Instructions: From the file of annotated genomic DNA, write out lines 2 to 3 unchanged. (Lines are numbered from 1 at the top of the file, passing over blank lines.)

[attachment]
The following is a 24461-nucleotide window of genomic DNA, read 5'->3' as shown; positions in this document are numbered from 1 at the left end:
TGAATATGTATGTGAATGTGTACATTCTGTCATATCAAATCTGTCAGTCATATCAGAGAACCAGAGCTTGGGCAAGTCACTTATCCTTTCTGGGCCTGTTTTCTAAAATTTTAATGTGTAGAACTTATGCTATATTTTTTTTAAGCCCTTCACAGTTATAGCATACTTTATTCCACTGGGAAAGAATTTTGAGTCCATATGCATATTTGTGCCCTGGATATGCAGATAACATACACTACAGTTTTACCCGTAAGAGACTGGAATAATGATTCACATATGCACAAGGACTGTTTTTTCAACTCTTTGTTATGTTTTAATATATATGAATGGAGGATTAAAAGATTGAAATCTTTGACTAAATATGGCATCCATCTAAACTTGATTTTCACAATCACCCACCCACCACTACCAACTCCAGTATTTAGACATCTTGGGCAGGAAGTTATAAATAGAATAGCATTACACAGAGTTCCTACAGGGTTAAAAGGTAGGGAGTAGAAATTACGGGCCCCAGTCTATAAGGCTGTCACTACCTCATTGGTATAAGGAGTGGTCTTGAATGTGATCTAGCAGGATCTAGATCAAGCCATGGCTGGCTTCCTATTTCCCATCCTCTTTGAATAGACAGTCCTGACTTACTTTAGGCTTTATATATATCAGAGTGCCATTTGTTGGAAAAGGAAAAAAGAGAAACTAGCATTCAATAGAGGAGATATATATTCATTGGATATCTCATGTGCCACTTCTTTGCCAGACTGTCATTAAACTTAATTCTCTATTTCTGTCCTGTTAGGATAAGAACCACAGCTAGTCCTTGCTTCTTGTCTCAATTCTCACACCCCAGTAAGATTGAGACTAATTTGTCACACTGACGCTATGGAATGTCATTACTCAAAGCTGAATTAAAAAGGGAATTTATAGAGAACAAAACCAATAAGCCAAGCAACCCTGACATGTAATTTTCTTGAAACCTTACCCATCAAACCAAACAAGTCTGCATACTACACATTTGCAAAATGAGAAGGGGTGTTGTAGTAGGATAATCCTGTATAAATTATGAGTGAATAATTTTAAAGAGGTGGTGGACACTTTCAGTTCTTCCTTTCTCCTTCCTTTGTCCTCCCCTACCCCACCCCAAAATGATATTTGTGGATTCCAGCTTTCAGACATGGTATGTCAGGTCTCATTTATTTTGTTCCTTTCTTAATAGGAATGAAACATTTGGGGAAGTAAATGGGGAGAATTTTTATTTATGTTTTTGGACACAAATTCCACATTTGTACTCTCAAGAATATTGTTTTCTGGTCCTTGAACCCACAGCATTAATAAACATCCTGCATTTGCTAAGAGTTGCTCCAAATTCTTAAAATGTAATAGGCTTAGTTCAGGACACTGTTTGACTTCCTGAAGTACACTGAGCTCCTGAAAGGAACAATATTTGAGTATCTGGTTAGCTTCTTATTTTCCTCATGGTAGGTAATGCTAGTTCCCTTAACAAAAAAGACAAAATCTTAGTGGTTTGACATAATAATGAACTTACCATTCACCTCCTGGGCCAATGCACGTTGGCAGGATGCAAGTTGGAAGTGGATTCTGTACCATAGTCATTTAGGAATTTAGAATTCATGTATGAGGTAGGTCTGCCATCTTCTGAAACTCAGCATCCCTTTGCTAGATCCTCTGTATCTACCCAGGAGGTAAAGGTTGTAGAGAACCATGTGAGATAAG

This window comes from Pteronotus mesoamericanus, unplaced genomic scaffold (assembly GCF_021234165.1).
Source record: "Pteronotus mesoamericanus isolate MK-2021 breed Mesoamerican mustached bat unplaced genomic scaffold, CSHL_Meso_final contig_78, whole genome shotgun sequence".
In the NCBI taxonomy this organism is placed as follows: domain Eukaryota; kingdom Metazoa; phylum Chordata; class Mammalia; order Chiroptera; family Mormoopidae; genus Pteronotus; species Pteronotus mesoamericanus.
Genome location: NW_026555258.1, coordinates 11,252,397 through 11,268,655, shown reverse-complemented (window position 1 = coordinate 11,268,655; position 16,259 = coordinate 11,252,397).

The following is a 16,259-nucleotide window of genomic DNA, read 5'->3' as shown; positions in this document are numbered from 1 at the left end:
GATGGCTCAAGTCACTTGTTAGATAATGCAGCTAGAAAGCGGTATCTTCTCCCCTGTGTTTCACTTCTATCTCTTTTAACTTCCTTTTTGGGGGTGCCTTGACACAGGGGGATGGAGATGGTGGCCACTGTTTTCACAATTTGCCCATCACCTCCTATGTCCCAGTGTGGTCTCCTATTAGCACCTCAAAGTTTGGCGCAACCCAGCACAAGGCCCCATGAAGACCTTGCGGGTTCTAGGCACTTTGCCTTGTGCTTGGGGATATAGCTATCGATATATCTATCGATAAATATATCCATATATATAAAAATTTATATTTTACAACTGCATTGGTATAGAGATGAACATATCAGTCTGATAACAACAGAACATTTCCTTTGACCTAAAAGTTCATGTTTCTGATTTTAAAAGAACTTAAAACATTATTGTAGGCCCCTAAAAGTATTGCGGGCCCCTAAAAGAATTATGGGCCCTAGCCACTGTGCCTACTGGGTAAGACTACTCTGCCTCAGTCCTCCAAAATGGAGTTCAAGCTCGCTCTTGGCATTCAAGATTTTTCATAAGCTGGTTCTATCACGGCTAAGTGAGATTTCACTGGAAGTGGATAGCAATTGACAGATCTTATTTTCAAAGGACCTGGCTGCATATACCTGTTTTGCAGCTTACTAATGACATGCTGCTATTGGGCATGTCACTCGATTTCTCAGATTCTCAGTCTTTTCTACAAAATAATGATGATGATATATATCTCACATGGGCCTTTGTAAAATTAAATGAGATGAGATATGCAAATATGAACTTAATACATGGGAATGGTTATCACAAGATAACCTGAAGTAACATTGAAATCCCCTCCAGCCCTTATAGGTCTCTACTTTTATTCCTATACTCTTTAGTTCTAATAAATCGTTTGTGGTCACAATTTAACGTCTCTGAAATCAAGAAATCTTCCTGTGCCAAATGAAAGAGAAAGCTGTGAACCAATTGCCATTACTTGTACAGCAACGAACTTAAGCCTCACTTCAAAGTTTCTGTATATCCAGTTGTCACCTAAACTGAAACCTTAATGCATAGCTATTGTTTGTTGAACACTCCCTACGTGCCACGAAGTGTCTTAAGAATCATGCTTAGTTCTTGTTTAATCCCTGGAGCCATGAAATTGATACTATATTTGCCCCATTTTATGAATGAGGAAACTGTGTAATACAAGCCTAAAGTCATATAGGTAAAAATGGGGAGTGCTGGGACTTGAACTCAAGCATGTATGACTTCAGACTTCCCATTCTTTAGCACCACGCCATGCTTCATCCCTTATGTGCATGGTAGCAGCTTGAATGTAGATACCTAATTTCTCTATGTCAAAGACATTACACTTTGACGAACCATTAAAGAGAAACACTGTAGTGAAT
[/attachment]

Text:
TGAATATGTATGTGAATGTGTACATTCTGTCATATCAAATCTGTCAGTCATATCAGAGAACCAGAGCTTGGGCAAGTCACTTATCCTTTCTGGGCCTGTTTTCTAAAATTTTAATGTGTAGAACTTATGCTATATTTTTTTTAAGCCCTTCACAGTTATAGCATACTTTATTCCACTGGGAAAGAATTTTGAGTCCATATGCATATTTGTGCCCTGGATATGCAGATAACATACACTACAGTTTTACCCGTAAGAGACTGGAATAATGATTCACATATGCACAAGGACTGTTTTTTCAACTCTTTGTTATGTTTTAATATATATGAATGGAGGATTAAAAGATTGAAATCTTTGACTAAATATGGCATCCATCTAAACTTGATTTTCACAATCACCCACCCACCACTACCAACTCCAGTATTTAGACATCTTGGGCAGGAAGTTATAAATAGAATAGCATTACACAGAGTTCCTACAGGGTTAAAAGGTAGGGAGTAGAAATTACGGGCCCCAGTCTATAAGGCTGTCACTACCTCATTGGTATAAGGAGTGGTCTTGAATGTGATCTAGCAGGATCTAGATCAAGCCATGGCTGGCTTCCTATTTCCCATCCTCTTTGAATAGACAGTCCTGACTTACTTTAGGCTTTATATATATCAGAGTGCCATTTGTTGGAAAAGGAAAAAAGAGAAACTAGCATTCAATAGAGGAGATATATATTCATTGGATATCTCATGTGCCACTTCTTTGCCAGACTGTCATTAAACTTAATTCTCTATTTCTGTCCTGTTAGGATAAGAACCACAGCTAGTCCTTGCTTCTTGTCTCAATTCTCACACCCCAGTAAGATTGAGACTAATTTGTCACACTGACGCTATGGAATGTCATTACTCAAAGCTGAATTAAAAAGGGAATTTATAGAGAACAAAACCAATAAGCCAAGCAACCCTGACATGTAATTTTCTTGAAACCTTACCCATCAAACCAAACAAGTCTGCATACTACACATTTGCAAAATGAGAAGGGGTGTTGTAGTAGGATAATCCTGTATAAATTATGAGTGAATAATTTTAAAGAGGTGGTGGACACTTTCAGTTCTTCCTTTCTCCTTCCTTTGTCCTCCCCTACCCCACCCCAAAATGATATTTGTGGATTCCAGCTTTCAGACATGGTATGTCAGGTCTCATTTATTTTGTTCCTTTCTTAATAGGAATGAAACATTTGGGGAAGTAAATGGGGAGAATTTTTATTTATGTTTTTGGACACAAATTCCACATTTGTACTCTCAAGAATATTGTTTTCTGGTCCTTGAACCCACAGCATTAATAAACATCCTGCATTTGCTAAGAGTTGCTCCAAATTCTTAAAATGTAATAGGCTTAGTTCAGGACACTGTTTGACTTCCTGAAGTACACTGAGCTCCTGAAAGGAACAATATTTGAGTATCTGGTTAGCTTCTTATTTTCCTCATGGTAGGTAATGCTAGTTCCCTTAACAAAAAAGACAAAATCTTAGTGGTTTGACATAATAATGAACTTACCATTCACCTCCTGGGCCAATGCACGTTGGCAGGATGCAAGTTGGAAGTGGATTCTGTACCATAGTCATTTAGGAATTTAGAATTCATGTATGAGGTAGGTCTGCCATCTTCTGAAACTCAGCATCCCTTTGCTAGATCCTCTGTATCTACCCAGGAGGTAAAGGTTGTAGAGAACCATGTGAGATAAG

This window comes from Pteronotus mesoamericanus, unplaced genomic scaffold (assembly GCF_021234165.1).